Sunday, April 19, 2009

Where is this class going and why am I in this handbasket?

"Teaching is the highest form of understanding."
~ Aristotle

"A teacher affects eternity."
~ Henry Brook Adams

~ Me, after seven years in a classroom

Yes, I once worked as a teacher. That was before I realized that I could make a lot more money writing cheesy hype - er, I mean, writing compelling marketing projects - and enjoy the somewhat questionable benefit of wearing the same pair of ragged gray sweat pants for weeks at a time, switching to my ragged blue ones only in the event of a coffee stain. Even unkempt hermits have standards.

I spent seven years as an elementary music teacher. This is the same job my daughter has now. Apparently I didn't issue enough warnings.

Here is a story that I hope will illustrate the life of a music teacher. It is an analogy, which means it has no facts and only a vague, sideways relation to reality. (Kind of like a certain news channel which I cannot name because my husband and I have decided not to discuss politics until he comes to his senses and realizes I am right.)


Once upon a time, there was a farmer. Her name was Miss Emerson. Every morning during harvest season, late August through early June, Miss Emerson went into her field. She watched the beautiful sunrise, and drank a cup of coffee.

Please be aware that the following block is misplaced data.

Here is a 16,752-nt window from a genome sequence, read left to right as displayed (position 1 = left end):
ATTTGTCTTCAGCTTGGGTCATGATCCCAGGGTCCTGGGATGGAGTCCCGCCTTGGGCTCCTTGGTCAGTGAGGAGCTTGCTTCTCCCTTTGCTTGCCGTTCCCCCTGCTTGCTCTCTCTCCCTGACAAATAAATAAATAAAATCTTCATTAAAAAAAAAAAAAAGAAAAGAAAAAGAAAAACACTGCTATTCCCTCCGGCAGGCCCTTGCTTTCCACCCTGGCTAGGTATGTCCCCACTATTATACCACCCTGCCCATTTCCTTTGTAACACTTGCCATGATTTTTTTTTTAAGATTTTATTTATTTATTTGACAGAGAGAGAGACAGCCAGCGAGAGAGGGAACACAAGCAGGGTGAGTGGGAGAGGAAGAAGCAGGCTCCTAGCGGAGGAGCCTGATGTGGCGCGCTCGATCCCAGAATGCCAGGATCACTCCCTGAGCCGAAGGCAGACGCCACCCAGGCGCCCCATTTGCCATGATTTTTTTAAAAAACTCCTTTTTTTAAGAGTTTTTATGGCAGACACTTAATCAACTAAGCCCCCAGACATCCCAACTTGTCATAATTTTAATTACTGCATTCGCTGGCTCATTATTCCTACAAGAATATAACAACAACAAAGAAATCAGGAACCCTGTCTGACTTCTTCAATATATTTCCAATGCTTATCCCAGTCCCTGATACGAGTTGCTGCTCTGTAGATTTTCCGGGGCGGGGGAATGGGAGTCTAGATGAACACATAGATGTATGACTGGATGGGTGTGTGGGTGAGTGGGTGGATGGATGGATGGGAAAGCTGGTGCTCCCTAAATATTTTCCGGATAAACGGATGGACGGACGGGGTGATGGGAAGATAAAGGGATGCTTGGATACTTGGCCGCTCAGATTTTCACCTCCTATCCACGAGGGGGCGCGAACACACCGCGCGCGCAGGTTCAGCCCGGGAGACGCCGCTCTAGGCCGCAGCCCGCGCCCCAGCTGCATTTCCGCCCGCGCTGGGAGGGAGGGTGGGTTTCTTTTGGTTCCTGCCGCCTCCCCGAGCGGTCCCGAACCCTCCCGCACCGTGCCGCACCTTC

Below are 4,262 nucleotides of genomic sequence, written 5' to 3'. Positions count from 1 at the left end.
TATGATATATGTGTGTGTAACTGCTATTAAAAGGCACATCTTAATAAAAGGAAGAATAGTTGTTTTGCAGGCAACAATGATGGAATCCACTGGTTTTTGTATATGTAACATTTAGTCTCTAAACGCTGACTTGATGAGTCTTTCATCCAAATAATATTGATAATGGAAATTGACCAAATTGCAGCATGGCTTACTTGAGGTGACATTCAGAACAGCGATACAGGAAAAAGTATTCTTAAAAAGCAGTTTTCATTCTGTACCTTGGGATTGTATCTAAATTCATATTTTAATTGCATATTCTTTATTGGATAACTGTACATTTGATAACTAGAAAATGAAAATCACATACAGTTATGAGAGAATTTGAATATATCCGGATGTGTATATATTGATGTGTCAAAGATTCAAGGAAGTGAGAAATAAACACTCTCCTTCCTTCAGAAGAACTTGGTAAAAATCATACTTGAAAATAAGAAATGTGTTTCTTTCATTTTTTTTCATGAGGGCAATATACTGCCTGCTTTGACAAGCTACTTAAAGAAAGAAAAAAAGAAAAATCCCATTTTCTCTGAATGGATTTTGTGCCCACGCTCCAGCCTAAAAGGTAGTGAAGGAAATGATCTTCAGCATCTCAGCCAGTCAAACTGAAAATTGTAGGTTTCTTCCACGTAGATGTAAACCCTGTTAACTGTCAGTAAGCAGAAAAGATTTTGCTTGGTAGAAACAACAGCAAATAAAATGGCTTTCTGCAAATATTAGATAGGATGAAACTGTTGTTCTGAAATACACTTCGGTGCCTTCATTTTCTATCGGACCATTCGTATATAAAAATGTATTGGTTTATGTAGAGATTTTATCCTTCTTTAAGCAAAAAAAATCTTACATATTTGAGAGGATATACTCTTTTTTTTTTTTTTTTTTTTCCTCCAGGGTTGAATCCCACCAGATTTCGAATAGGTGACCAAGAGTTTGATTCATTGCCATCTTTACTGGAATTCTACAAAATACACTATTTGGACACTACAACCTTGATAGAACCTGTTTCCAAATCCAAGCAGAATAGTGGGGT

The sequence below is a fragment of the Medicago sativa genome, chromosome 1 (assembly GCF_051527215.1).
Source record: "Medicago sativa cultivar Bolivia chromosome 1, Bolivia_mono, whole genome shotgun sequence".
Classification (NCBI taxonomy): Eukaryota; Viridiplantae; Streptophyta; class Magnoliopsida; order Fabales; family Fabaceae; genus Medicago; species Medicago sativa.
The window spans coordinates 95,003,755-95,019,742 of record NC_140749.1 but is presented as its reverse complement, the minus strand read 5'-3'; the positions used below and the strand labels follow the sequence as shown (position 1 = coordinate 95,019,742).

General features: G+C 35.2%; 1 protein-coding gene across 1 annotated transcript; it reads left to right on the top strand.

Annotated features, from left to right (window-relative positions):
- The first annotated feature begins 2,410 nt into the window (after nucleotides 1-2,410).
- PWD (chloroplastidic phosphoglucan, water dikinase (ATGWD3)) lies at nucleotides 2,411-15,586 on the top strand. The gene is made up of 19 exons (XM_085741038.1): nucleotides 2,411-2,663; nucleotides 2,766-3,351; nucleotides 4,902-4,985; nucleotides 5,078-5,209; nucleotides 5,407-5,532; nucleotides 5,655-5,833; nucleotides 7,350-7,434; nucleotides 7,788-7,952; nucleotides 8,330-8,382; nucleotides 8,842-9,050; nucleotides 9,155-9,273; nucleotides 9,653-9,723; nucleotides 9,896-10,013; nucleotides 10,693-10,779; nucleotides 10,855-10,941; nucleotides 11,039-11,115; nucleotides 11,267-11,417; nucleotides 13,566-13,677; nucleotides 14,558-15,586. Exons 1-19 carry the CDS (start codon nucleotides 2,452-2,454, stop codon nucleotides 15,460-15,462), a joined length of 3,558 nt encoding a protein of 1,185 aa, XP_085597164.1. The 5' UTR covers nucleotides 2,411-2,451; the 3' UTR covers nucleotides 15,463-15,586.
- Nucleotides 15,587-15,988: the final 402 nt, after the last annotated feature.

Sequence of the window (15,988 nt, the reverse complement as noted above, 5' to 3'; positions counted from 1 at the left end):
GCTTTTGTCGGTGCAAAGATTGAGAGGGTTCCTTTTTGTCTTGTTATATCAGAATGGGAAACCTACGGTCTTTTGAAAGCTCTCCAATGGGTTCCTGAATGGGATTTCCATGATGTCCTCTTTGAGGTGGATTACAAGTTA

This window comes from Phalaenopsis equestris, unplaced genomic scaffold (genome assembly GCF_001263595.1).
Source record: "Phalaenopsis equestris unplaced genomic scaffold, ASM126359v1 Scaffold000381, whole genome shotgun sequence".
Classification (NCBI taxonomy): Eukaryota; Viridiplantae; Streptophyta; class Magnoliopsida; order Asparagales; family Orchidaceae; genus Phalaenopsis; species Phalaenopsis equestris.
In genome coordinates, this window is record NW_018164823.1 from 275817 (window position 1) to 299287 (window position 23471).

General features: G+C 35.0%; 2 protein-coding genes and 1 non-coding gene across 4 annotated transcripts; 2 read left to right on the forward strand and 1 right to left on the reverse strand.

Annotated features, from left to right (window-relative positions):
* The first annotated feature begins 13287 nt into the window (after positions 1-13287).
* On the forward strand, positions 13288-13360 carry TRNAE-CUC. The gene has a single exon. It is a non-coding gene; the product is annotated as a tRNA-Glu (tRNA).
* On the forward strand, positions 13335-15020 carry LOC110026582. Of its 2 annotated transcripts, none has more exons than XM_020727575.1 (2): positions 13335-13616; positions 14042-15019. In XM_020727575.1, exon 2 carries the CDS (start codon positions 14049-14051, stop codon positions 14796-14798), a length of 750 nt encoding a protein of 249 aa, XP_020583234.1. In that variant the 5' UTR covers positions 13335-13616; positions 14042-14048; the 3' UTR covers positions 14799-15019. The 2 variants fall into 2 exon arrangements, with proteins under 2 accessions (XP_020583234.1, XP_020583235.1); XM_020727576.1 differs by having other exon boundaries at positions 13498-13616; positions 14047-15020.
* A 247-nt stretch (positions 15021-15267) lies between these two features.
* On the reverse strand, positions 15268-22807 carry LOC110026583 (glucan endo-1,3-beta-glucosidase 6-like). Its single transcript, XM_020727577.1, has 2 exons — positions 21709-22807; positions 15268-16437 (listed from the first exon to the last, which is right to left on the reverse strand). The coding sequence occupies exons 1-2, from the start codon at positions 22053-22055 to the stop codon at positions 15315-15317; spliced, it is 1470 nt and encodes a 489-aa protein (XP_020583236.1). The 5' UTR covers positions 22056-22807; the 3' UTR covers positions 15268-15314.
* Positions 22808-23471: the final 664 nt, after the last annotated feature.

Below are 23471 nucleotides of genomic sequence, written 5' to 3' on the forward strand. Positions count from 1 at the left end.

At 8:00 sharp, a bolt of lightning hit and a swarm of mosquitoes darkened the air. Miss Emerson's job was to keep the mosquitoes in her field for 45 minutes. She was not allowed to yell, flap her arms, or kill them. On good days, she was able to keep the mosquitoes in order by glaring at them and running faster than they could fly. On bad days, the mosquitoes swirled around her relentlessly until she collapsed in defeat. Every day, the mosquitoes clearly thought they were in charge.

After 45 exhausting minutes, Miss Emerson had a 5-minute reprieve. Then another swarm would arrive. And another. And another. At 4:00, completely disheveled and discouraged, Miss Emerson went home. She watched the beautiful sunset, and drank a cup of something. Probably not coffee.

Miss Emerson once tried to describe her job to her friends. Most of them had normal jobs. They worked with people, not mosquitoes. They got to sit down at least once a day. They never had to deal with mosquitoes' parents, who are another whole story in themselves.

Miss Emerson's friends listened sympathetically. They nodded and smiled. Then they said in unison:

"Boy. It must be nice to get your summers off."



Fran Hill said...

Oh, yes! I recognise the analogy only too well!

The Retired One said...

Well, the corporate world wasn't much better and worse yet, the medical world where I was in Administration. Instead of tiny mosquitos, you had Doctor mosquitos who had all the power and could be arses...but because they "generated business" for the hospital, they could act like arses and never be called on it. And, in that environment, I would have killed for summers off....but got only 5 days vacation. And, no spring break, no Xmas break and worked from 7 a.m. to 6 p.m. every day.
So, that is probably why you heard people tell you that it was nice to have summers off. A break from Hell keeps you sane!!
The Retirement Chronicles

Lesley said...

Fran: I thought you might have a mosquito or two in your life!

Retired One: I understand! Each job has its own stresses - I could never make it in the medical world, I know. I have the world's easiest job, and still I manage to find things to whine about.


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